Document Detail


Newborn TSH concentration and its association with cognitive development in healthy boys.
MedLine Citation:
PMID:  20829366     Owner:  NLM     Status:  MEDLINE    
Abstract/OtherAbstract:
OBJECTIVE: An association between thyroid function during pregnancy or infancy and neurodevelopment in children has been demonstrated. We aimed to investigate whether newborn TSH concentrations are related to subsequent neurocognitive development.
DESIGN: We conducted a longitudinal study on 178 children from a general population birth cohort in Granada (Spain) born in 2000-2002.
METHODS: TSH concentrations were measured in umbilical cord blood, and cognitive functions were assessed at 4 years of age using the McCarthy's scales of children's abilities (MSCA). Organochlorine (OC) compound concentrations and the combined oestrogenicity (total effective xeno-oestrogenic burden (TEXB)) were also determined in the placentae.
RESULTS: Mean newborn TSH was 3.55  mU/l (range=0.24-17 mU/l). In multivariate regression analyses, adjusting for maternal and child characteristics, higher newborn TSH concentrations showed a decrease of 3.51 and 3.15 points on the MSCA general cognitive and executive function scores respectively and were associated with a higher risk of scoring below the 20th percentile (P20) on the quantitative score (odds ratio (OR)=2.64). Children with TSH in the upper quartile (4.19-17.0 mU/l) were at higher risk of scoring <P20 on span memory (OR=5.73), whereas children with TSH in the second quartile (2.05-2.95 mU/l) were at lower risk of scoring <P20 on the verbal scale (OR=0.24). Neonatal TSH status was also associated with general cognitive and executive function outcomes when controlling for prenatal exposure to OCs or placental TEXB.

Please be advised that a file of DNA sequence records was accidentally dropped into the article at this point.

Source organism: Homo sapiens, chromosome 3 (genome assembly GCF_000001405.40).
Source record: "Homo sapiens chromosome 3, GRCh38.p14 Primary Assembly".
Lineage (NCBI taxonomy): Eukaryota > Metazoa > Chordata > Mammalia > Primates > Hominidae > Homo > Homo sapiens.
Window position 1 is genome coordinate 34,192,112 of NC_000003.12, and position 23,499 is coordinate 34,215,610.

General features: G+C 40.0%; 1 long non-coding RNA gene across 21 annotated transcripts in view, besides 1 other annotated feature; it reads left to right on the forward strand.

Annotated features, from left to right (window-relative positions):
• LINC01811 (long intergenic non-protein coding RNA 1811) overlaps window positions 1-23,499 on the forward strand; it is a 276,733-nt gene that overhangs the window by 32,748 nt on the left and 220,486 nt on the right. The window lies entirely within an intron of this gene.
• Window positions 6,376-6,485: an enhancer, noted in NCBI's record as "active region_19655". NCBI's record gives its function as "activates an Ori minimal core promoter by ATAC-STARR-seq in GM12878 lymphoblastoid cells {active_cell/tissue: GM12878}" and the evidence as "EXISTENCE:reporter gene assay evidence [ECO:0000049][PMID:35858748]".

CONCLUSIONS: Newborn thyroid hormone status expressed by TSH in cord blood may adversely affect later cognitive function. A more thorough screening for neonatal thyroid deficiency is warranted.
Authors:
Carmen Freire; Rosa Ramos; Esperanza Amaya; Mariana F Fernández; Piedad Santiago-Fernández; Maria-Jose Lopez-Espinosa; Juan-Pedro Arrebola; Nicolas Olea
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Publication Detail:
Type:  Journal Article; Multicenter Study; Research Support, Non-U.S. Gov't     Date:  2010-09-09
Journal Detail:
Title:  European journal of endocrinology / European Federation of Endocrine Societies     Volume:  163     ISSN:  1479-683X     ISO Abbreviation:  Eur. J. Endocrinol.     Publication Date:  2010 Dec 
Date Detail:
Created Date:  2010-11-11     Completed Date:  2010-12-14     Revised Date:  -    
Medline Journal Info:
Nlm Unique ID:  9423848     Medline TA:  Eur J Endocrinol     Country:  England    
Other Details:
Languages:  eng     Pagination:  901-9     Citation Subset:  IM    
Affiliation:
Laboratory of Medical Investigations, San Cecilio University Hospital, University of Granada, CIBER de Epidemiología y Salud Pública (CIBERESP), Avenida Madrid s/n, 18071 Granada, Spain. cfreire@ugr.es
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MeSH Terms
Descriptor/Qualifier:
Child, Preschool
Cognition*
Endocrine Disruptors / adverse effects
Female
Fetal Blood / chemistry
Humans
Hydrocarbons, Chlorinated / toxicity
Infant, Newborn / blood*
Male
Placenta / chemistry
Pregnancy
Prenatal Exposure Delayed Effects
Prospective Studies
Thyrotropin / blood*
Chemical
Reg. No./Substance:
0/Endocrine Disruptors; 0/Hydrocarbons, Chlorinated; 9002-71-5/Thyrotropin

From MEDLINE®/PubMed®, a database of the U.S. National Library of Medicine


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